The Confederates surrender because they are outgunned by the Voyager crew. I am surprised that is true, but okay. Q finally decides to take Janeway’s advice and mate with Suxie Q. Realizing hey are about to do the deed right now, Janeway begins to slink off before q asks if she wants to watch. She does, for heaven’s sake. Q and Suxie Q touch index fingers and that is it. Janeway remarks bewilderingly how anticlimactic it was, as though she was expecting to see some real bumping and grinding.

The birth of the child leads to the big question: how is it that two Q on one side in the civil war having a child resolves the conflict? At the very least, the parents should have been one from each side of the ideological struggle. That would have made at least some sense. The continuity issue of Q already having a child in the past aside, I do not see how having the kid changes anything. But remember, I am in the mindset Q has the often terrible rationale that repairing a bad relationship by having a child is a good idea, so perhaps I am biased.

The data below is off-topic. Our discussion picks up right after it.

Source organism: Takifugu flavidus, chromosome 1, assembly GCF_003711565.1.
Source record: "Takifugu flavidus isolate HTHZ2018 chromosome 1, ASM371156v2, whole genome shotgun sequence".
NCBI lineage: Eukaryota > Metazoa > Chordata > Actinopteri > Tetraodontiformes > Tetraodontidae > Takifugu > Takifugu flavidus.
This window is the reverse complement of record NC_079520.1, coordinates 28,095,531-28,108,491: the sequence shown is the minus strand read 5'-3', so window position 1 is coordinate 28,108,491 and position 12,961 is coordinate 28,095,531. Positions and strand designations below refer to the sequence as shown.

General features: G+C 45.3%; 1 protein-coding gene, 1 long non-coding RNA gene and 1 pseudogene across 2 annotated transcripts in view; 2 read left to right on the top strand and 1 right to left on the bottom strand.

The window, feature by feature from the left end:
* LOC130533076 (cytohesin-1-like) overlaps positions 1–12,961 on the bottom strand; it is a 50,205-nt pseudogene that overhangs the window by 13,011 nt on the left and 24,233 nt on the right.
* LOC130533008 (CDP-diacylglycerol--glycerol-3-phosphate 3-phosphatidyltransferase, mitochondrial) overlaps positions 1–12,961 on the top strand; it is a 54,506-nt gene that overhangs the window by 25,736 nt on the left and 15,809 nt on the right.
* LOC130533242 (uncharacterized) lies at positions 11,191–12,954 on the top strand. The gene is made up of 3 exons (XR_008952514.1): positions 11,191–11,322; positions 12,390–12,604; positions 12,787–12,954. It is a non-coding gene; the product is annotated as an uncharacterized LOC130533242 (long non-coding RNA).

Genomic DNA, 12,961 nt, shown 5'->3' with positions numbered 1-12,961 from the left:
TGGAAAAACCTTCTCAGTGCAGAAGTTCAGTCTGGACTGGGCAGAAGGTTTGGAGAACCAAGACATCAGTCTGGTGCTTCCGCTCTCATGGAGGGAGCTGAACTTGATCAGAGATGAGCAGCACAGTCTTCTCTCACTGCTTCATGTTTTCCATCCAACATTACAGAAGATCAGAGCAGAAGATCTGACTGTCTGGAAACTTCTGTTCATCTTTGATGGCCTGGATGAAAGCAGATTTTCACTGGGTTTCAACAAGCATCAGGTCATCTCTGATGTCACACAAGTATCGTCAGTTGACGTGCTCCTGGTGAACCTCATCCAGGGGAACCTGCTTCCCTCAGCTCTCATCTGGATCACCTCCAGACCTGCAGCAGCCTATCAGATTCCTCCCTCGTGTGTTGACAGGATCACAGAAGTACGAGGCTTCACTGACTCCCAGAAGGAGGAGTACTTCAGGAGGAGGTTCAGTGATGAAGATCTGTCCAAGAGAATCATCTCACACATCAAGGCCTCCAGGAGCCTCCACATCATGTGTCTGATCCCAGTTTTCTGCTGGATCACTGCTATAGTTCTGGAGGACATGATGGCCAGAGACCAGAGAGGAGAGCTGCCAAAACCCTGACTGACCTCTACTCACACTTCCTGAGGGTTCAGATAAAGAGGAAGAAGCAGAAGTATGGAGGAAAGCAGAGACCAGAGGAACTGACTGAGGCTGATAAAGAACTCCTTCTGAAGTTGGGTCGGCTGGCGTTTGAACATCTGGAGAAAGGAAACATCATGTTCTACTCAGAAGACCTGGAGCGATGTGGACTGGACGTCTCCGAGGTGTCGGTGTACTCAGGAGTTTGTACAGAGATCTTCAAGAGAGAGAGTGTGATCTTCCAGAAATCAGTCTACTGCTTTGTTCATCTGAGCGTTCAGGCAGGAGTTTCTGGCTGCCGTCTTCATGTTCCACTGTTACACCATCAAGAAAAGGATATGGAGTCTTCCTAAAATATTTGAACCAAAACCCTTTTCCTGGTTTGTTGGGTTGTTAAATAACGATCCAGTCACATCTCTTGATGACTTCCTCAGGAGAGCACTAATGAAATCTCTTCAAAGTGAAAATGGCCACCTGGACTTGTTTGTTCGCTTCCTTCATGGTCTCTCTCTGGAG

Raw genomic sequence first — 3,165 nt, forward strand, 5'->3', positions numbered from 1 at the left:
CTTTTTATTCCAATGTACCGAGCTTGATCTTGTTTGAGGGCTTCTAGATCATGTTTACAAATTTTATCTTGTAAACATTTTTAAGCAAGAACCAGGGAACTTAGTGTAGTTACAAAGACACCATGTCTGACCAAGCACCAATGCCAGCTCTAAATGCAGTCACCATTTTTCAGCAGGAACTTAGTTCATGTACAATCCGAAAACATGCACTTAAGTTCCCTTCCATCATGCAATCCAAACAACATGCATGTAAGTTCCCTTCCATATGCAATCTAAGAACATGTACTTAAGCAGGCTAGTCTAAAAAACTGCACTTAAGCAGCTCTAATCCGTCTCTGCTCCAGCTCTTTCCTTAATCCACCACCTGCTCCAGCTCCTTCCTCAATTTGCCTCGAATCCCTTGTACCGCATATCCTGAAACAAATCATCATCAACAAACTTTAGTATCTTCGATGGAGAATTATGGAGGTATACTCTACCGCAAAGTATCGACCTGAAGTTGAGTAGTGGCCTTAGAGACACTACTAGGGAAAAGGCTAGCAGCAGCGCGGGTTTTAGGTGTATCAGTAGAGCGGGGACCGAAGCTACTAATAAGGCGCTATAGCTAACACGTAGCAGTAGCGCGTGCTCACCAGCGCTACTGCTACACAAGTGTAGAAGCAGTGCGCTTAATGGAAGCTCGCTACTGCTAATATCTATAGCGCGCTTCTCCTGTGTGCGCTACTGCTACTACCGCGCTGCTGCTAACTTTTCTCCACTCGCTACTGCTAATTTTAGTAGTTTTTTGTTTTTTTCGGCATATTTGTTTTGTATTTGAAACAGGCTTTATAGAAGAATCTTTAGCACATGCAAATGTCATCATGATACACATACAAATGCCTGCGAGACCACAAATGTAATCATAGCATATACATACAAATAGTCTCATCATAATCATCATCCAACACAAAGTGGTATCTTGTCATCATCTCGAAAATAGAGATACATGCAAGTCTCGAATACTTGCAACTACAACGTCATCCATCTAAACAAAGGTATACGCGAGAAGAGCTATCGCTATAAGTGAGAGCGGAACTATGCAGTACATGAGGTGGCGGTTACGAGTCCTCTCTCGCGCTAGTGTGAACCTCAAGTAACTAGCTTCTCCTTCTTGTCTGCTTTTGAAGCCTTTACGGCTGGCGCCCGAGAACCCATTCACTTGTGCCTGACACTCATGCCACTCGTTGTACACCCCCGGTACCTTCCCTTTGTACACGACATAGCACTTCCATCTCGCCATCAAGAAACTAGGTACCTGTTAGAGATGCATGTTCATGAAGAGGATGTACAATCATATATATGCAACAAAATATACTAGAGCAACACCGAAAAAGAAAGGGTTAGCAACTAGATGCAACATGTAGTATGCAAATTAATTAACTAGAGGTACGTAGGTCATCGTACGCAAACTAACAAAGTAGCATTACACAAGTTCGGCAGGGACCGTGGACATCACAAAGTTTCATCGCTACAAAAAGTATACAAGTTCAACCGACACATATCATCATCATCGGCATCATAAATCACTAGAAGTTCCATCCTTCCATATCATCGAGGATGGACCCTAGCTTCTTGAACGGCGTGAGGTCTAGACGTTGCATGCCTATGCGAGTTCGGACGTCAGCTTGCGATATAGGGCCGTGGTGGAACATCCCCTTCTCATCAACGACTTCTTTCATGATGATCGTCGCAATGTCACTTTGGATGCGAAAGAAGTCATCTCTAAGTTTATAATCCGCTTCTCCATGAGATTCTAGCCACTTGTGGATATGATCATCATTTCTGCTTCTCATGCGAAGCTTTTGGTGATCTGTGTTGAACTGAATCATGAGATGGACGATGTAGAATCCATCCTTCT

“The Q and the Grey” is quite awful. I would imagine Q fans have to ignore it in order to still enjoy the Q related aspects of the canon. There is no point to the episode at all. The resolution does not make any sense. Janeway does not even think to ask Q to send them back to the Alpha Quadrant as thanks for assisting him. The only virtue of “The Q and the Grey” is a personal penchant for Civil War related stories. I have the typical southern interest in the war, but these days, popular entertainment will rarely touch on it because of the trend of applying modern moral standards to the past. Ted Turner has been the only guy brave enough to make film on the subject in recent years, and he has dropped off the entertainment map in favor of promoting global warming hysteria. Civil War buffs are left out in the cold these days.
"Is it over yet?"

Nope. There are another 116 episodes to go, I am afraid.

Rating: ** (out of 5)